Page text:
By Jonathan Stempel
(Reuters) – A U.S. judge has dismissed a proposed class action accusing Kellogg Co of defrauding consumers about the content of its Frosted Chocolate Fudge Pop-Tarts, one of several lawsuits challenging how it markets its toaster pastries.
In a Thursday decision, U.S. District Judge James Shadid in Peoria, Illinois, rejected plaintiff Roberta Reinitz’s claim that Kellogg’s labeling, including an image showing a chunk of fudge, violated federal and state consumer protection laws.
Reinitz, of Chatsworth, Illinois, said she would not have bought the Pop-Tarts or would have paid less for them had she known they contained no milk and butter, or milkfat, which she called “essential to fudge.”
But the judge said Reinitz failed to show that reasonable consumers would expect fudge to contain milkfat, or that “a chocolate-tasting fudge product made from oils and whey would mislead a reasonable consumer.”
In seeking a dismissal, lawyers for Kellogg said milk and butter were not the “defining ingredients” of fudge.
They also said “fudge” referred to the Pop-Tarts’ flavor, and that a reasonable consumer “would interpret it to mean that the product tastes like chocolate (which it does).”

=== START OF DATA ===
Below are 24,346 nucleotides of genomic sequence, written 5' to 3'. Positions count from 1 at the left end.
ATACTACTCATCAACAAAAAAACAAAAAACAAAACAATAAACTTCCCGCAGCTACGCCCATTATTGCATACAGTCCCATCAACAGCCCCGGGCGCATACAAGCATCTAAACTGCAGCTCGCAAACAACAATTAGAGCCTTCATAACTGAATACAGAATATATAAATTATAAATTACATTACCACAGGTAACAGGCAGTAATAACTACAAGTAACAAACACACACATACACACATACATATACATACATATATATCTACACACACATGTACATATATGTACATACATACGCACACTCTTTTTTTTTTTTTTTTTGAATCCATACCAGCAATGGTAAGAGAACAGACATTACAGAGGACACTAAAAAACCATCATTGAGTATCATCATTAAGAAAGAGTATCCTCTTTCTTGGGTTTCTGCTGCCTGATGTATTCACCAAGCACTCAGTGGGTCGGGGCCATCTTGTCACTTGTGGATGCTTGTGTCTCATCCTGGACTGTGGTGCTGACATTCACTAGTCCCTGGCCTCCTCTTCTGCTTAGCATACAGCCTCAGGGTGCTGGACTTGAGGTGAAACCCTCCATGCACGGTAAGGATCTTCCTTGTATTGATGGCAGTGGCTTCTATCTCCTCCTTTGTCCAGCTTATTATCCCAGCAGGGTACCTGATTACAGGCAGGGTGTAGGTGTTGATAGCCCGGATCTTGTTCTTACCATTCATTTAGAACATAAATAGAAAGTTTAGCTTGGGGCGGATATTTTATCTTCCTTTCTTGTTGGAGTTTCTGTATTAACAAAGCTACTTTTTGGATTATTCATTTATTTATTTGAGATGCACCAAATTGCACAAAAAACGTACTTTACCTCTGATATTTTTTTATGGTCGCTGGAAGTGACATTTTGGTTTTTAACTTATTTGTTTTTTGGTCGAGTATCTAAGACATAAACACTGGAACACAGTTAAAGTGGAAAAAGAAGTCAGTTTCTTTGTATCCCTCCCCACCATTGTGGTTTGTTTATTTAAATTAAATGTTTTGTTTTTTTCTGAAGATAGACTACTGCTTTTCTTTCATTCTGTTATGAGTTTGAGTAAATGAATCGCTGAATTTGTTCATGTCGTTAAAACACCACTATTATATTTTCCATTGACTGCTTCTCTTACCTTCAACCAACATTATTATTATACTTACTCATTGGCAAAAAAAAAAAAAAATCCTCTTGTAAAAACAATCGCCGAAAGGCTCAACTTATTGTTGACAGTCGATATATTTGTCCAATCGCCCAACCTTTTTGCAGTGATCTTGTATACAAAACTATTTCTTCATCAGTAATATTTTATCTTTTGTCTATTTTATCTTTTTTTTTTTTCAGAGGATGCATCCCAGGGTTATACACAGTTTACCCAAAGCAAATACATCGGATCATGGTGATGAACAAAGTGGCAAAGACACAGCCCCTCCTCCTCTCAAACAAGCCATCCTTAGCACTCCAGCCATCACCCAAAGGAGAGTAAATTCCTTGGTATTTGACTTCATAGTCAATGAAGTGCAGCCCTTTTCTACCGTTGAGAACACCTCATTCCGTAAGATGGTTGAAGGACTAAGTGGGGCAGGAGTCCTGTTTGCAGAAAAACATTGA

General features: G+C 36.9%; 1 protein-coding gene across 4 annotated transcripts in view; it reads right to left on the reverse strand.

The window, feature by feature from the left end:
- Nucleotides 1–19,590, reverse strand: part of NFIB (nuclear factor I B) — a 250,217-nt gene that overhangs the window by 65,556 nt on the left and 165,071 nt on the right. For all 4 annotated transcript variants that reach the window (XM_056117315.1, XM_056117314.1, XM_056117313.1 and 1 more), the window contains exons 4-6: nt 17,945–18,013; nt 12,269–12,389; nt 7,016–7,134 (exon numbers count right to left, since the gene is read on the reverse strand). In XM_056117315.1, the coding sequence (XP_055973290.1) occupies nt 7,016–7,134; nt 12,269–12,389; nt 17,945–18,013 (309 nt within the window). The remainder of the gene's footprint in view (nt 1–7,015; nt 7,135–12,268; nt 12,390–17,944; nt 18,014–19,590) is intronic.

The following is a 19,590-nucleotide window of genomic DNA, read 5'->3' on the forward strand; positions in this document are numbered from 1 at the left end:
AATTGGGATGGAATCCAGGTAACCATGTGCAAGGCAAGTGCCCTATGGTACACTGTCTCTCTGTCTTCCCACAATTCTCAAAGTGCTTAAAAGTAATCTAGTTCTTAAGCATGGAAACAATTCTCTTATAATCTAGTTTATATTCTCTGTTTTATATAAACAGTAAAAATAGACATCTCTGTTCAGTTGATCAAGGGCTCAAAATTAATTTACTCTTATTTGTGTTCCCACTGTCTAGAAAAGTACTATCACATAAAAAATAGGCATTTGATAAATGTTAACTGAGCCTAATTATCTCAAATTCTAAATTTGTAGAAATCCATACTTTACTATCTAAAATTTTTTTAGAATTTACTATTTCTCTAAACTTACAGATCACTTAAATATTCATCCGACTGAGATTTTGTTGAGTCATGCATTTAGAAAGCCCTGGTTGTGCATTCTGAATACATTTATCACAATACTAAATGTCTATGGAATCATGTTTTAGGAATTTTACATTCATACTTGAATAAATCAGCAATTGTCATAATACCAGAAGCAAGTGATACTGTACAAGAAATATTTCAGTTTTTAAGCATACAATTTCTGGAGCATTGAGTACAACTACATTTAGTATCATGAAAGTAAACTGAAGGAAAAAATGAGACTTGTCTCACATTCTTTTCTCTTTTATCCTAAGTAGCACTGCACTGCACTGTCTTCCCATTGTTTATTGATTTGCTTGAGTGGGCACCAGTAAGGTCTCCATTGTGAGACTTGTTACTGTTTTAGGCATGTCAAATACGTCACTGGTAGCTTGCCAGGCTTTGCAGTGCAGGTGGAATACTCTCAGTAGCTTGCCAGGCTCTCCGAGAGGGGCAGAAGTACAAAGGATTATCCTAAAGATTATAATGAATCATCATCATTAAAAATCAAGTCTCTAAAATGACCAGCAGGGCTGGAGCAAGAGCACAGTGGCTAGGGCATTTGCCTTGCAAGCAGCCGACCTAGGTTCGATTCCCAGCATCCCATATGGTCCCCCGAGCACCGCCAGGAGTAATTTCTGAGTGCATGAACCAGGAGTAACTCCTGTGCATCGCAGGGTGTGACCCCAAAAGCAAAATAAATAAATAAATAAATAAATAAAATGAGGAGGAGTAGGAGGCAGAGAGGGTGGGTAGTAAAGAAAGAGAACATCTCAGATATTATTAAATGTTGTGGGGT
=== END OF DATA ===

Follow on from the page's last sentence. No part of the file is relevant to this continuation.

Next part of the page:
Reinitz’s lawyer Spencer Sheehan has filed many lawsuits concerning the content of various foods.
He said on Friday he is reviewing Shadid’s decision and has not decided how to proceed. Kellogg and its lawyers did not immediately respond to requests for comment.
At least three federal judges in Illinois and New York have this year dismissed lawsuits filed by Sheehan claiming that Kellogg did not use enough strawberries in its frosted or unfrosted Strawberry Pop-Tarts.
The case is Reinitz v Kellogg Sales Co, U.S. District Court, Central District of Illinois, No. 21-01239.
(Reporting by Jonathan Stempel in New York; editing by Jonathan Oatis)